Nor shall I forget the thrill, perhaps a trifle guilty, with which I discovered, soon after I was sixteen, how to descend from a vehicle in motion without the sacrifice of an erect position. Hitherto, like my father, when travelling by tram or omnibus, I had always insisted upon complete immobility prior both to entrance into and departure from one of these public conveyances; and many a conductor had been reported by us both for failing to secure the requisite lack of motion. Upon my sixteenth birthday, however, perceiving that the omnibus in which I was journeying could not be brought to a standstill at the desired position, I decided to alight from it notwithstanding and boldly descended from its posterior step.
Naturally leaving this at right angles, what was my rather rueful amazement to discover myself, in the next instant, lying upon my side in the roadway. At first I imagined that I must have stepped upon something slippery or that some such article must have been adhering to my footwear. But a minute examination both of this and the roadway failed to reveal any such cause. Completely baffled, I made a second attempt, but with an equally discomforting result, and time after time, in spite of my utmost efforts, I was the victim of a similar loss of equilibrium. Many a less determined and timider lad would indeed have given up the venture, and again I ought to confess, perhaps, in view of municipal regulations, that my pertinacity was not wholly defensible.
Robbed of candour, however, such a record as the present would lose the greater part of its spiritual value; and while I am prepared to admit that, in this particular instance, my youthful conduct may have been open to misjudgement, I cannot concede that it was in any degree incompatible with the highest expression of the Xtian character. Refusing to be cast down, therefore, save in the most literal sense, I continued dauntlessly with my efforts, to be rewarded at last with a final success no less gratifying than entire. Failing to remain upright in departing from the moving vehicle either at right angles to it or with my back towards the driver, I found that by facing in the same direction I could not only descend from it with greater immunity, but that by running after it, as it were, for two or three steps, I could do so with complete integrity. Needless to say, having acquired this knowledge, I only made use of it in an occasional emergency, and for some years now, owing to declining success, I have discontinued the practice altogether.
One can only speculate what led Harley Street physician Henry Howarth Bashford to write Augustus Carp. He appears, by all accounts, to have been a pillar of his profession and community, becoming at one point personal physician to King George VI. Although he published a number of books, both professional and literary, nothing else in his oeuvre suggests its unique genius.
It would be easy to categorise Carp as a parody, but few parodists have ever succeeded in submersing themselves into a character’s voice and viewpoint as Bashford did. Back in the decades when the book was out of print and not available in editions that trumpeted it as a “comic masterpiece” or “the funniest book in the world” right on the front cover, I can imagine an unsuspecting reader thumbing through–perhaps even reading–Carp without once suspecting that it was anything but a stone-serious memoir written by a sober gentleman of strong Christian faith.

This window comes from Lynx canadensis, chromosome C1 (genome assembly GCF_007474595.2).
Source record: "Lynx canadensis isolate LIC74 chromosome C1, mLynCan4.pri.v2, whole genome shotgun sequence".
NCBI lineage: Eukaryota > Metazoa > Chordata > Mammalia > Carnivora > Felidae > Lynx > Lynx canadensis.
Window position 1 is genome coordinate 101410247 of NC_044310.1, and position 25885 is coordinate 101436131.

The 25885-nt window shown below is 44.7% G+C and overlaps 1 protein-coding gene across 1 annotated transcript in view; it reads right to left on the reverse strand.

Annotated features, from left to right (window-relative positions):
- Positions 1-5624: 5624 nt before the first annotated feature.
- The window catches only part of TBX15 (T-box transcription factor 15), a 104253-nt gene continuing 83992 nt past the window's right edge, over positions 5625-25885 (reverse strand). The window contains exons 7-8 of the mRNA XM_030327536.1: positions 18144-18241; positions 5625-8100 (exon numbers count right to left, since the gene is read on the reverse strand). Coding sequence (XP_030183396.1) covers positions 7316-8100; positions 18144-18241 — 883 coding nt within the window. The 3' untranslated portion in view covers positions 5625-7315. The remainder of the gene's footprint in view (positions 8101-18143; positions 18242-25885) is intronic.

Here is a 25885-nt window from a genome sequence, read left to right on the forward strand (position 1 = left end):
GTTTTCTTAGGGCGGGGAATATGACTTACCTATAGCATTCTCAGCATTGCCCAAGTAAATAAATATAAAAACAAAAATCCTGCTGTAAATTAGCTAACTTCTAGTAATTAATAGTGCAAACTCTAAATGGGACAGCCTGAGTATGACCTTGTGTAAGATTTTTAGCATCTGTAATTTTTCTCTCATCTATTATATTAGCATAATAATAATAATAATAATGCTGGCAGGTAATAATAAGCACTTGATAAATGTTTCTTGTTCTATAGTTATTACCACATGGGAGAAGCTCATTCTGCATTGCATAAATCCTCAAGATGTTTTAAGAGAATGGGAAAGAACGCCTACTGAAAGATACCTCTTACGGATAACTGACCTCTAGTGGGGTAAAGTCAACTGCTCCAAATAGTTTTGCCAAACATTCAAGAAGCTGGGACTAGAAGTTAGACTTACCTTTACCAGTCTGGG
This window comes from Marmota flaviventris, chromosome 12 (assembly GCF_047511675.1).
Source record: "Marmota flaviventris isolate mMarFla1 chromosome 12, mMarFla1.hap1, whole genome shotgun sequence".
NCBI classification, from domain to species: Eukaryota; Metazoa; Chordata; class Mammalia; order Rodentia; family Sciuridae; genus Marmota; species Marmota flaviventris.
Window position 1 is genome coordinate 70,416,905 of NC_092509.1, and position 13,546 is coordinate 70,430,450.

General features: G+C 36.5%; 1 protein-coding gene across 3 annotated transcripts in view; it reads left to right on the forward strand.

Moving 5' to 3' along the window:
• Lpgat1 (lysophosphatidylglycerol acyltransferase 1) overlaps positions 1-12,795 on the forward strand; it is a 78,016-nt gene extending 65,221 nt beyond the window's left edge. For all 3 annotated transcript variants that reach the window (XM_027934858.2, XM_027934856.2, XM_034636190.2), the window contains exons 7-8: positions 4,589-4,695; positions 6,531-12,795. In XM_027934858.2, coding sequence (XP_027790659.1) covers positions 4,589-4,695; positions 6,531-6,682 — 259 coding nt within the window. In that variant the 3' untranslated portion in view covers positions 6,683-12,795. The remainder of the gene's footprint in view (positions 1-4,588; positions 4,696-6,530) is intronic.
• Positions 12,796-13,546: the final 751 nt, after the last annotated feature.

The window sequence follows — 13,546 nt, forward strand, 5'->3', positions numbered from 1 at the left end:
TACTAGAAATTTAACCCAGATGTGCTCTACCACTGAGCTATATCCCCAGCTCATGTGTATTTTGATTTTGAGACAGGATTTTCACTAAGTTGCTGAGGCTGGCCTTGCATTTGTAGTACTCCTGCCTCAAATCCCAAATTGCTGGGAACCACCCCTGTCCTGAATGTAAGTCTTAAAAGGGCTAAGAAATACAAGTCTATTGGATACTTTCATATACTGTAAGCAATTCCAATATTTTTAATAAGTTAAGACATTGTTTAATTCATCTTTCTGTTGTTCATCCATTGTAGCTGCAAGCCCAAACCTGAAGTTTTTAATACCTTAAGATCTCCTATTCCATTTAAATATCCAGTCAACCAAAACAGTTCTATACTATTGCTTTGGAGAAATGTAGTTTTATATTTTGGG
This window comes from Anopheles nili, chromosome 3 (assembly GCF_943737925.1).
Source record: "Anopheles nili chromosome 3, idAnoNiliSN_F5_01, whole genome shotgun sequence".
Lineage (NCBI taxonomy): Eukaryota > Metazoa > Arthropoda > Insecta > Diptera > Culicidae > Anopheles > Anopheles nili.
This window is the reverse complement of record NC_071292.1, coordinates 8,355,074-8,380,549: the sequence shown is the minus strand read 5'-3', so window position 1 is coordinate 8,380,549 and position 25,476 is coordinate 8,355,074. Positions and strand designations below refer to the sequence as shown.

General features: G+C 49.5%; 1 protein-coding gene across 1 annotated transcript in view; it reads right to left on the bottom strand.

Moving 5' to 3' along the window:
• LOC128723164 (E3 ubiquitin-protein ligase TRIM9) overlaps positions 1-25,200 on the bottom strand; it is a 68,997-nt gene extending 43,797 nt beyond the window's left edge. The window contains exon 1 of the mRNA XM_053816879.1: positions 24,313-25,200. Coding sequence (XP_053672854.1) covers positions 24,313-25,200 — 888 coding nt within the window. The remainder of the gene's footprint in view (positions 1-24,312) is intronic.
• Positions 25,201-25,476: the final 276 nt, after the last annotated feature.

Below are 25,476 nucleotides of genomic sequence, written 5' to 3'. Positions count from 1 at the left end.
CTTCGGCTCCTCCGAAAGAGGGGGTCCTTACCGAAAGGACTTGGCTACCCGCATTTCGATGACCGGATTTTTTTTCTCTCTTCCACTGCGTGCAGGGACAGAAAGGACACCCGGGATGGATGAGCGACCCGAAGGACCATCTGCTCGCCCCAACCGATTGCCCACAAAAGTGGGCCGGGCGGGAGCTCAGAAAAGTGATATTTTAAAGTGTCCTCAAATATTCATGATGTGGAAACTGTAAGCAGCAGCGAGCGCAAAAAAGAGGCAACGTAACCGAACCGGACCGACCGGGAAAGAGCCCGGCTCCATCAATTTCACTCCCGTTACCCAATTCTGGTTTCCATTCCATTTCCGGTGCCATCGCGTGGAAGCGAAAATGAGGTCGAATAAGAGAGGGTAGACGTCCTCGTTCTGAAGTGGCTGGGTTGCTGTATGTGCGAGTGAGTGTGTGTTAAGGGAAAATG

What I find marvelous about Carp is how brilliantly the book works on two levels simultaneously. On the one hand, it is solemn, sanctimonious, humorless, and completely lacking in irony. On the other, through nothing more, in most cases, that slipping the right word into a sentence, it’s ridiculous, mocking, riotous, and dripping in irony.
Take this passage as an example:
After every such exhibition of pristine vigour, however, my father experienced an acute reaction, and for many weeks would become a martyr not only to neurasthenic indigestion, but to digestive neurasthenia accompanied by flatulence of the severest order. For months on end, indeed, my mother would be obliged to sit by his bedside in case he should wake up and require abdominal kneading, and few were the nights upon which she had not in addition to go downstairs and make him some cocoa. But he would never allow himself to be daunted. His breakfast the next morning would be as hearty as usual. And he was never deterred by even the most obstinate inflation from the performance of a moral or religious duty.
We hear the voice of Augustus–pained yet proud at his father’s suffering, concerned that we understand in plight in precise detail, insistent as always in noting his father’s dedication to his Christian duties. At the same time, however, we picture the sanctimonious old windbag farting his way through the night, forcing his poor wife to keep a bedside vigil in case he needed help in squeezing out a gust or felt like a nice cup of cocoa. And stuffing himself again in the morning despite the probability of another gas attack.
And why not? As Bashford portrays so effectively, Augustus and his father are devoid of any sense of shame or embarassment. It is not they, but most of the world around them, in fact, that’s in the wrong. Certain he is without sin, Augustus vigorously takes up Jesus’ invitation to cast the first stone. Much of the book deals with his various attempts to correct the ways of the world. Convinced of his just cause of bringing “Xtian” principles to their proper place, Augustus spies, blackmails, cheats, shortchanges, shirks, evades, and undertakes other justified measures to achieve his ends.